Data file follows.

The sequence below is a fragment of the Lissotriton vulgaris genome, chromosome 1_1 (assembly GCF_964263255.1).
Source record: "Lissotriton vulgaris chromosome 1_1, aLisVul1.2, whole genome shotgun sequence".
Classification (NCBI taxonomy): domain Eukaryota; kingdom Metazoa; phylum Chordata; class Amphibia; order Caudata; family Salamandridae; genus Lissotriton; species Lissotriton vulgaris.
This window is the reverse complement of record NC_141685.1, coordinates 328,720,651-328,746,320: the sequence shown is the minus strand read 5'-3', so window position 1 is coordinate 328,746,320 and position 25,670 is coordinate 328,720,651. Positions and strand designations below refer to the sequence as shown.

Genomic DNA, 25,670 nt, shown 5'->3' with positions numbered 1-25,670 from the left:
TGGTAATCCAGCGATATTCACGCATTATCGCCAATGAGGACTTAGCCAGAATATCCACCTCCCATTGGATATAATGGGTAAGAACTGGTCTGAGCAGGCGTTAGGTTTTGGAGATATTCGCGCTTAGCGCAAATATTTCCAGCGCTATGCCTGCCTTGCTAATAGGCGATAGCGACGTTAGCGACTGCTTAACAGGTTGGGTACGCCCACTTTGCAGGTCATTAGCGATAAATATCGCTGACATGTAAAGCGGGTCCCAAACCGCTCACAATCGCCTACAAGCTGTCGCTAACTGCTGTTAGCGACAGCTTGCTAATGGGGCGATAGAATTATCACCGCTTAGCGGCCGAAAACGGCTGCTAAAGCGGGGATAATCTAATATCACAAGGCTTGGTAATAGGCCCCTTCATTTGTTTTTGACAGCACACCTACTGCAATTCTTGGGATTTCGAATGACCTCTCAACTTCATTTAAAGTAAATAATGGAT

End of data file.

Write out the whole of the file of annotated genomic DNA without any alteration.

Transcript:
The sequence below is a fragment of the Lissotriton vulgaris genome, chromosome 1_1 (assembly GCF_964263255.1).
Source record: "Lissotriton vulgaris chromosome 1_1, aLisVul1.2, whole genome shotgun sequence".
Classification (NCBI taxonomy): domain Eukaryota; kingdom Metazoa; phylum Chordata; class Amphibia; order Caudata; family Salamandridae; genus Lissotriton; species Lissotriton vulgaris.
This window is the reverse complement of record NC_141685.1, coordinates 328,720,651-328,746,320: the sequence shown is the minus strand read 5'-3', so window position 1 is coordinate 328,746,320 and position 25,670 is coordinate 328,720,651. Positions and strand designations below refer to the sequence as shown.

Genomic DNA, 25,670 nt, shown 5'->3' with positions numbered 1-25,670 from the left:
TGGTAATCCAGCGATATTCACGCATTATCGCCAATGAGGACTTAGCCAGAATATCCACCTCCCATTGGATATAATGGGTAAGAACTGGTCTGAGCAGGCGTTAGGTTTTGGAGATATTCGCGCTTAGCGCAAATATTTCCAGCGCTATGCCTGCCTTGCTAATAGGCGATAGCGACGTTAGCGACTGCTTAACAGGTTGGGTACGCCCACTTTGCAGGTCATTAGCGATAAATATCGCTGACATGTAAAGCGGGTCCCAAACCGCTCACAATCGCCTACAAGCTGTCGCTAACTGCTGTTAGCGACAGCTTGCTAATGGGGCGATAGAATTATCACCGCTTAGCGGCCGAAAACGGCTGCTAAAGCGGGGATAATCTAATATCACAAGGCTTGGTAATAGGCCCCTTCATTTGTTTTTGACAGCACACCTACTGCAATTCTTGGGATTTCGAATGACCTCTCAACTTCATTTAAAGTAAATAATGGAT